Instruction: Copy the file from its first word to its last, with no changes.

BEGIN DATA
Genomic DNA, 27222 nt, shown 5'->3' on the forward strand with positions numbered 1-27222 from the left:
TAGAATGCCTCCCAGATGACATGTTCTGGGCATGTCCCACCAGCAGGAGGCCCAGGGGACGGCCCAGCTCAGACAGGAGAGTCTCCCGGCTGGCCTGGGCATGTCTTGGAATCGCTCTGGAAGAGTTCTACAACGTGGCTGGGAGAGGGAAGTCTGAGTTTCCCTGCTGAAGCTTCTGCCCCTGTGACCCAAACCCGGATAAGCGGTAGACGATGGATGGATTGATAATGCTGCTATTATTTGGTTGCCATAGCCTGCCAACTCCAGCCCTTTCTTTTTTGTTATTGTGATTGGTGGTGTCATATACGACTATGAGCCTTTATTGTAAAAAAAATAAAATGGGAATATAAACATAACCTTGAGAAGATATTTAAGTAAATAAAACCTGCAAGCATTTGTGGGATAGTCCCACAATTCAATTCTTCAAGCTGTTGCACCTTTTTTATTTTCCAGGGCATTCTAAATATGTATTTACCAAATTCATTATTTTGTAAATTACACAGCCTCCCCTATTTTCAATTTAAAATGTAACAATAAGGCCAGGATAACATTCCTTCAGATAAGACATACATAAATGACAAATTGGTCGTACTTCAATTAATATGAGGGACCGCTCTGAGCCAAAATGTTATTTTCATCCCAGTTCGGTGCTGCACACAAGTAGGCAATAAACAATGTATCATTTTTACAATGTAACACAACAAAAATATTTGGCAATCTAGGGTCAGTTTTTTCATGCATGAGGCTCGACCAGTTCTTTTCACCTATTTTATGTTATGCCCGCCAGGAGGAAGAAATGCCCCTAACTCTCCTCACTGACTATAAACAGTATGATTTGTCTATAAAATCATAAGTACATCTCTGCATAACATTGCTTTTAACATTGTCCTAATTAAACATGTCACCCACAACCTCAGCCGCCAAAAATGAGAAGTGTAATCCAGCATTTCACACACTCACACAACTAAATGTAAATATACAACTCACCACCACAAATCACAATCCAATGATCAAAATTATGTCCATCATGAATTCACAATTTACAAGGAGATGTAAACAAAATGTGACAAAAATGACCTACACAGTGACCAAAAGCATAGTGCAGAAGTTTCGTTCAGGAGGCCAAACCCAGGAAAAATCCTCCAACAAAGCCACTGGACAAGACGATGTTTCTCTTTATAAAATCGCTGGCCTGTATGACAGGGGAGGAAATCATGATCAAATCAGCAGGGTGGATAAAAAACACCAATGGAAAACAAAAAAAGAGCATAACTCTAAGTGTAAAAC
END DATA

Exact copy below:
Genomic DNA, 27222 nt, shown 5'->3' on the forward strand with positions numbered 1-27222 from the left:
TAGAATGCCTCCCAGATGACATGTTCTGGGCATGTCCCACCAGCAGGAGGCCCAGGGGACGGCCCAGCTCAGACAGGAGAGTCTCCCGGCTGGCCTGGGCATGTCTTGGAATCGCTCTGGAAGAGTTCTACAACGTGGCTGGGAGAGGGAAGTCTGAGTTTCCCTGCTGAAGCTTCTGCCCCTGTGACCCAAACCCGGATAAGCGGTAGACGATGGATGGATTGATAATGCTGCTATTATTTGGTTGCCATAGCCTGCCAACTCCAGCCCTTTCTTTTTTGTTATTGTGATTGGTGGTGTCATATACGACTATGAGCCTTTATTGTAAAAAAAATAAAATGGGAATATAAACATAACCTTGAGAAGATATTTAAGTAAATAAAACCTGCAAGCATTTGTGGGATAGTCCCACAATTCAATTCTTCAAGCTGTTGCACCTTTTTTATTTTCCAGGGCATTCTAAATATGTATTTACCAAATTCATTATTTTGTAAATTACACAGCCTCCCCTATTTTCAATTTAAAATGTAACAATAAGGCCAGGATAACATTCCTTCAGATAAGACATACATAAATGACAAATTGGTCGTACTTCAATTAATATGAGGGACCGCTCTGAGCCAAAATGTTATTTTCATCCCAGTTCGGTGCTGCACACAAGTAGGCAATAAACAATGTATCATTTTTACAATGTAACACAACAAAAATATTTGGCAATCTAGGGTCAGTTTTTTCATGCATGAGGCTCGACCAGTTCTTTTCACCTATTTTATGTTATGCCCGCCAGGAGGAAGAAATGCCCCTAACTCTCCTCACTGACTATAAACAGTATGATTTGTCTATAAAATCATAAGTACATCTCTGCATAACATTGCTTTTAACATTGTCCTAATTAAACATGTCACCCACAACCTCAGCCGCCAAAAATGAGAAGTGTAATCCAGCATTTCACACACTCACACAACTAAATGTAAATATACAACTCACCACCACAAATCACAATCCAATGATCAAAATTATGTCCATCATGAATTCACAATTTACAAGGAGATGTAAACAAAATGTGACAAAAATGACCTACACAGTGACCAAAAGCATAGTGCAGAAGTTTCGTTCAGGAGGCCAAACCCAGGAAAAATCCTCCAACAAAGCCACTGGACAAGACGATGTTTCTCTTTATAAAATCGCTGGCCTGTATGACAGGGGAGGAAATCATGATCAAATCAGCAGGGTGGATAAAAAACACCAATGGAAAACAAAAAAAGAGCATAACTCTAAGTGTAAAAC